Heritage Diploma Practicum (Revision 1)
The Diploma practicum requires the completion of a 400-hour project. It is the capstone for the Diploma program and will be completed by students who have cleared the requirements in the fields of ethics, heritage policy, collections and conservation and who have completed or are concurrently taking HERM 501, 512, 541, and 561. Students link the knowledge gained from these courses with their experience in a particular heritage setting. Students identify in advance a practicum project and a suitable on-site practicum supervisor. The Professor, Heritage Resources Management, acts as the course professor for the practicum. Formal guidelines provide detailed guidance and set out the procedures for the successful completion of the practicum project.
- Formulate, plan, and implement an applied Heritage Resources Management (HRM) project.
- Synthesize and apply relevant theory learned in HRM courses in an applied project.
- Work independently to implement a complex project.
- Work flexibly and capably with others in a professional work setting to implement a specific task.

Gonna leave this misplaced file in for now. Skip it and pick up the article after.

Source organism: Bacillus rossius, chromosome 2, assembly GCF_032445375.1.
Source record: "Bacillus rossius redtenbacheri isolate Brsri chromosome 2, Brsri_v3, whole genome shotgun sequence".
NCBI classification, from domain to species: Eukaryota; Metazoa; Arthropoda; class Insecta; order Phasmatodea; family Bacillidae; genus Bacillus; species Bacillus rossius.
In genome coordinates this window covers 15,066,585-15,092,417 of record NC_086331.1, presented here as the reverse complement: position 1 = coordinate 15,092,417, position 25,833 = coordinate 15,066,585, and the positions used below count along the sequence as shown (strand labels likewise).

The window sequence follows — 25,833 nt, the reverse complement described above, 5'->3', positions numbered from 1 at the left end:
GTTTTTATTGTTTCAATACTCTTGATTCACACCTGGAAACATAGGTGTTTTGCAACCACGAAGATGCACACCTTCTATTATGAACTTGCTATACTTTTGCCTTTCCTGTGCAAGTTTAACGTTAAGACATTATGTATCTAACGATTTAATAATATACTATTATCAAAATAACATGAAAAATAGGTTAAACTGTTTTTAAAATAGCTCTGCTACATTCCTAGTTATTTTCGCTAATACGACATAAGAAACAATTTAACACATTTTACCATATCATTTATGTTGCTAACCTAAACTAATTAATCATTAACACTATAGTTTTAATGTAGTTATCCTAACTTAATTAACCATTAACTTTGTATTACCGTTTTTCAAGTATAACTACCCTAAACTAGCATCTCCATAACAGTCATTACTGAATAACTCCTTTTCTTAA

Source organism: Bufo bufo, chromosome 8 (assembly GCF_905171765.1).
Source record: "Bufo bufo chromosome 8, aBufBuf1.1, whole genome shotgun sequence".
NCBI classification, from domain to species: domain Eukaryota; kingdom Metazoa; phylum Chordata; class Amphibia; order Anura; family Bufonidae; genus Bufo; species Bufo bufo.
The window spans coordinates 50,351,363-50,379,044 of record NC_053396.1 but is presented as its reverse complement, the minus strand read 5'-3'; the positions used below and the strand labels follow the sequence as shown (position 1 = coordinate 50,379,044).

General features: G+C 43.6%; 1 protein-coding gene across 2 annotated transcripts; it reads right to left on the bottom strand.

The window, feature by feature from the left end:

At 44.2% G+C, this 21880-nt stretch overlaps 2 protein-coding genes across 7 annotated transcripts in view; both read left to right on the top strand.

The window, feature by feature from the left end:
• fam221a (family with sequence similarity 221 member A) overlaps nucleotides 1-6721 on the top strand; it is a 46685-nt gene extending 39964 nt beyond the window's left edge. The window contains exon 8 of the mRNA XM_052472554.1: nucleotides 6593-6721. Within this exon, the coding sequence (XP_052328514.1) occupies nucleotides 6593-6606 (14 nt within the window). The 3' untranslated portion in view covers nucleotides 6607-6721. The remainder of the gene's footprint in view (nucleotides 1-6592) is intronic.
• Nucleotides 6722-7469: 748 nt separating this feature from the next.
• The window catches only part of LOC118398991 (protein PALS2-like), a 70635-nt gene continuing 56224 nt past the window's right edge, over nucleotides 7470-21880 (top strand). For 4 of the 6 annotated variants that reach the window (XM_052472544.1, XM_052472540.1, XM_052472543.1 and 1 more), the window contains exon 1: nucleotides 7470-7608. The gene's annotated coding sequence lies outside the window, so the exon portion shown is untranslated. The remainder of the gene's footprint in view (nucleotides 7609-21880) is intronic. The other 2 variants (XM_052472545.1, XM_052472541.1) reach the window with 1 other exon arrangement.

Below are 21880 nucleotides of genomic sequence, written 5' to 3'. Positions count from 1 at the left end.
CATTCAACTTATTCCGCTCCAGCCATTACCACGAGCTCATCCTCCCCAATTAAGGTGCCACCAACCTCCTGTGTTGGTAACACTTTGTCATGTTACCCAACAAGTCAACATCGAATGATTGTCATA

- Demonstrate appropriate heritage professional analytical, organizational, and presentation skills.
- Objectively assess the success and limits of your project.
To receive credit in HERM 691, you must complete a 400-hour practicum project. The practicum is a pass/fail course and is assessed through the following reporting structure:
|Activity Log||Preliminary Report||Interim Report||Final Report||Total|
There are no required textbooks for HERM 691. It is expected that students will consult appropriate reference materials—including textbooks, journals, and Internet resources—for information directly related to their practicum project.
Athabasca University reserves the right to amend course outlines occasionally and without notice. Courses offered by other delivery methods may vary from their individualized-study counterparts.
Opened in Revision 1, October 13, 2011
Updated June 30 2017 by Student & Academic Services